Ski Touring News December 2016 — Table Tossing and Monarch Uphill

Post by blogger | December 9, 2016      
Backcountry skiing news.

Backcountry skiing news.

I spent some time this week honing my internet search technique. Google sometimes just doesn’t cut it, they try too hard to customize search results and the AI is far from perfect. I hate the way the googbrain assumes all I want to read about is local (edit: while I’m logged in, anyway, see comments). While I can customize the overall Google News settings to paint wider, there appears to be no way to force a user search to ignore my being in North America. So I’m looking at other news aggregators. After a week of intense ski touring content work, how about some Friday laughs my experiments dug up?

One of my ongoing favorites is the Austrian news in English site, Thelocal. On the humor side, I’ve always wondered if Austrians really did like throwing tables off restaurant decks, down the ski slopes below. Apparently that really does happen. Someone table tossed, it hit a snowboarder, and the rest is history.

Table danger thus contributed to the fact that 330 Austrian skiers A DAY are ending up in the hospital (or worse), which supports my take: alpine skiing at European mega resorts can be terrifying, and not because of avalanches or weather. But because you might get hit by a table. Ski touring makes more sense. Oh, and here is how to behave in the Austrian sauna after the tour.

Have you ever noticed the constant search for our glise roots, by ski and snowboard historians? It’s like they’re a bunch of paleontologist chasing the missing link. Truth be told, even the cro-magnons probably slid down snow on flat rocks and dried beaver tails before the next evolutionary stage of mankind made the wooden planks that we tend to think of as the first skis and snowboards. But history is fun. This article about a snowboard precursor makes good Friday reading.

Considering this week’s WildSnow discussion of rucksack packing and weight, it occurs to me that what you carry is so ultimately dependent on where you’re ski touring, and the season. Here in Colorado we rarely get truly extreme conditions, and if so it’s easy to simply check weather reports and stay home. What do I mean by “extreme?” Wind you can’t stand up in, for one thing. Like this video from Scotland.

Going back local to here in Colorado, one of the traditional aerobic test in Aspen is how fast you can ski up the Aspen Mountain ski area. They have a race every year so you can make your personal best official. The fastest I ever made it, in the 1970s and unofficial, was around 50 minutes on fairly lightweight AT gear of the day (as you can imagine, I had some customized kit that actually worked well; superlight boots, mohair skins and stripped down bindings). The official record has hovered around 44 minutes. During this year’s race our local skimo prodigy John Gaston started out thinking he could do a fast but not record 45 minutes, then realized as he climbed that he could perhaps break 43 minutes. He ended up with the course record at 42:53 for the 3,200 vertical foot (975 meter) climb. He’s clearly ready for the European skimo time trials. That’ll be fun to watch! Go John.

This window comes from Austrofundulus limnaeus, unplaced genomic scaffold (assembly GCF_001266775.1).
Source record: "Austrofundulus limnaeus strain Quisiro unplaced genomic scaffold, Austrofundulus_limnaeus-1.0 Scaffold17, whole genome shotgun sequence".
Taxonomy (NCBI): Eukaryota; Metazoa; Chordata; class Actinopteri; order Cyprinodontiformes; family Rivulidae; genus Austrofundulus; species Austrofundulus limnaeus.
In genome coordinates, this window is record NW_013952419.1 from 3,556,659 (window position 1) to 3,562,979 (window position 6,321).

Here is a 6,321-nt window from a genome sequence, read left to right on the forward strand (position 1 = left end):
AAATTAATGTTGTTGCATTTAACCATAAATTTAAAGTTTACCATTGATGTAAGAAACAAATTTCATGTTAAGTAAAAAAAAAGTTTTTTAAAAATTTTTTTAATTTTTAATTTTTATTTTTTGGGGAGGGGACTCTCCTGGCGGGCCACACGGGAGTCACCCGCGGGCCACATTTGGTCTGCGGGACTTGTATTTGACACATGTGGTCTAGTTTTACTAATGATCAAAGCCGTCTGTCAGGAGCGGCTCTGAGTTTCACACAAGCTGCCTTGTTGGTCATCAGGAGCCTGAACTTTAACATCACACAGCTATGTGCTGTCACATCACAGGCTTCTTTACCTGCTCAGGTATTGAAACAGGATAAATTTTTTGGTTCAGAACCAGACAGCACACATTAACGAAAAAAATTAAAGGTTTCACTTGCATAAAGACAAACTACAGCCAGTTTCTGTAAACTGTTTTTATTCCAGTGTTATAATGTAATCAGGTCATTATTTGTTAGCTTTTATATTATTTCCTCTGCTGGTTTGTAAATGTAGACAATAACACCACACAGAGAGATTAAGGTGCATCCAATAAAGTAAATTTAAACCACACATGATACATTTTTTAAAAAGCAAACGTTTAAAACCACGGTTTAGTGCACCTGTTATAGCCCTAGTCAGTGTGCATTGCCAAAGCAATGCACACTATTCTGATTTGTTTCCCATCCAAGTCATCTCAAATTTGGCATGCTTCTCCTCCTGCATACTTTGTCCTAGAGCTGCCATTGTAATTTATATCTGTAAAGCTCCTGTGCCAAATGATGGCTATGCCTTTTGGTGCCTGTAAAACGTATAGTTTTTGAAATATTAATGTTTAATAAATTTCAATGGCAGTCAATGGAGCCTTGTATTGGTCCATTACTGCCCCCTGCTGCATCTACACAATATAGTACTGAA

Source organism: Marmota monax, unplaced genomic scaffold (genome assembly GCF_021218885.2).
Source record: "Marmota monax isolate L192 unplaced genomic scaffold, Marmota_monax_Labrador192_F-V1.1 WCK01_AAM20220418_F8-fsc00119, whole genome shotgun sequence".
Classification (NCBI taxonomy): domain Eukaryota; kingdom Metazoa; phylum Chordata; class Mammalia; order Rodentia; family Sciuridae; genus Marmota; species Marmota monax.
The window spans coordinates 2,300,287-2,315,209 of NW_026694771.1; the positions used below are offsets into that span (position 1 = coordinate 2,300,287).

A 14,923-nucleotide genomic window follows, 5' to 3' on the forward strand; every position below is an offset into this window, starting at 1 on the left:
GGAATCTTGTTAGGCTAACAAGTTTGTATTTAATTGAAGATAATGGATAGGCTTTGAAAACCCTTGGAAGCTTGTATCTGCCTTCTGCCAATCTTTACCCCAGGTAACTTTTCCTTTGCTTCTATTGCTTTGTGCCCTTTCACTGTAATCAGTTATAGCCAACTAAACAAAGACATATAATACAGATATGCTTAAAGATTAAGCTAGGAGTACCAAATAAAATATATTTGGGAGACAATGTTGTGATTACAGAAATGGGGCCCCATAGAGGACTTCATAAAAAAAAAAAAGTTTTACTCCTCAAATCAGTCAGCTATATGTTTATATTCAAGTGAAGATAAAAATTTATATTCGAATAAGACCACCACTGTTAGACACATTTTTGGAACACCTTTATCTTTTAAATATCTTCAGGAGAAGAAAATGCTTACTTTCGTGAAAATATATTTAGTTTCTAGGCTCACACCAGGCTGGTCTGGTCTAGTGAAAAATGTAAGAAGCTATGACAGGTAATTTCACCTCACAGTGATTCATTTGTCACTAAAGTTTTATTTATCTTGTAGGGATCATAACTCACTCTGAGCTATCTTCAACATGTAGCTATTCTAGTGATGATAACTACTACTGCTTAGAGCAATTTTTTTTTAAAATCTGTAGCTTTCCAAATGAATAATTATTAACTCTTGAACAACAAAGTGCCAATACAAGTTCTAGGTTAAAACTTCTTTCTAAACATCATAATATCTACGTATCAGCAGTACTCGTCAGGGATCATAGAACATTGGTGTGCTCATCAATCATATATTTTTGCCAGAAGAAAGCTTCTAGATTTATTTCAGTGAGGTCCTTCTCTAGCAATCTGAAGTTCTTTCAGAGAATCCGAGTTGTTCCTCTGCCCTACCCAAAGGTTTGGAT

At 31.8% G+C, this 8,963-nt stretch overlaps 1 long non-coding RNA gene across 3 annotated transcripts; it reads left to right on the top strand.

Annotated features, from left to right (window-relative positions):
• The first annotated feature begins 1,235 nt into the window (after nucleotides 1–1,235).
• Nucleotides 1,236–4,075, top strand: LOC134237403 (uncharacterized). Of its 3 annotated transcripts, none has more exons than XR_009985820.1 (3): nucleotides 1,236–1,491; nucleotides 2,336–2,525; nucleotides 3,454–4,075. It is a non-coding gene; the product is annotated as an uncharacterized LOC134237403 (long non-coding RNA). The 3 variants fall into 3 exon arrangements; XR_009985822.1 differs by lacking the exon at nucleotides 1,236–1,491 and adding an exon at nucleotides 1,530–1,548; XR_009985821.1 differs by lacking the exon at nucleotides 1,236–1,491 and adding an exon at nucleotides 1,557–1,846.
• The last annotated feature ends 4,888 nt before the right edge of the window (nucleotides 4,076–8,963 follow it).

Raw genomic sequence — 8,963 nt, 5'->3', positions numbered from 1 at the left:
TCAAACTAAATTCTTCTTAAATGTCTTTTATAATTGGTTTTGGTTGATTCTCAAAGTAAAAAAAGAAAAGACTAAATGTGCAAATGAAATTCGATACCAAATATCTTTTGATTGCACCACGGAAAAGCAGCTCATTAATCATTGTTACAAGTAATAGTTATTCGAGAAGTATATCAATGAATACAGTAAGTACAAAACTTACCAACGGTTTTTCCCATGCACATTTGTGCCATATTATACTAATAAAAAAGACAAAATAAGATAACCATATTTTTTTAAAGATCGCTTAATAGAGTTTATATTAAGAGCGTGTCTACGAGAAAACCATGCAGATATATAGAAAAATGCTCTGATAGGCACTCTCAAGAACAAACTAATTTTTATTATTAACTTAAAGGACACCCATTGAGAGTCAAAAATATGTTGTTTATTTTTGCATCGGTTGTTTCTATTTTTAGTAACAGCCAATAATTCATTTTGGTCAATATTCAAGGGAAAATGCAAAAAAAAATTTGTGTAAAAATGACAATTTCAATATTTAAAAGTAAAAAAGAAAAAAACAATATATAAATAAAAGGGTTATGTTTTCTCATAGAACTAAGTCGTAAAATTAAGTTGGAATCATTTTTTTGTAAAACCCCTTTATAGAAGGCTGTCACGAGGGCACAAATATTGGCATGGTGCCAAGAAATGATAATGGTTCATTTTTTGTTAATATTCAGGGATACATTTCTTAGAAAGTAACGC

Keeping on my skimo theme… One of our resorts here in Colorado has gone all in with uphill skiing. Monarch ski area in southwestern Colorado has added fully three designated uphill routes this season that “allow guests to trek from the base area to the top of the Continental Divide.” From what I hear, some of these routes include what you could call “sidecountry” skiing and thus may be hybrids of backcountry and in-resort skiing. All they need now is a night illuminated rodelbahn and the transformation would be complete to the European “whatever is fun” resort philosophy. Fascinating to watch our fuddy duddy Colorado ski areas gradually realizing their guests might enjoy doing things other than yo-yo. Info at Monarch website.

Back to funny stuff you can find. Did you know none other than Tommy Hilfiger was buried in an avalanche and rescued by a beacon search? You didn’t know this? Shame on you. Now you do.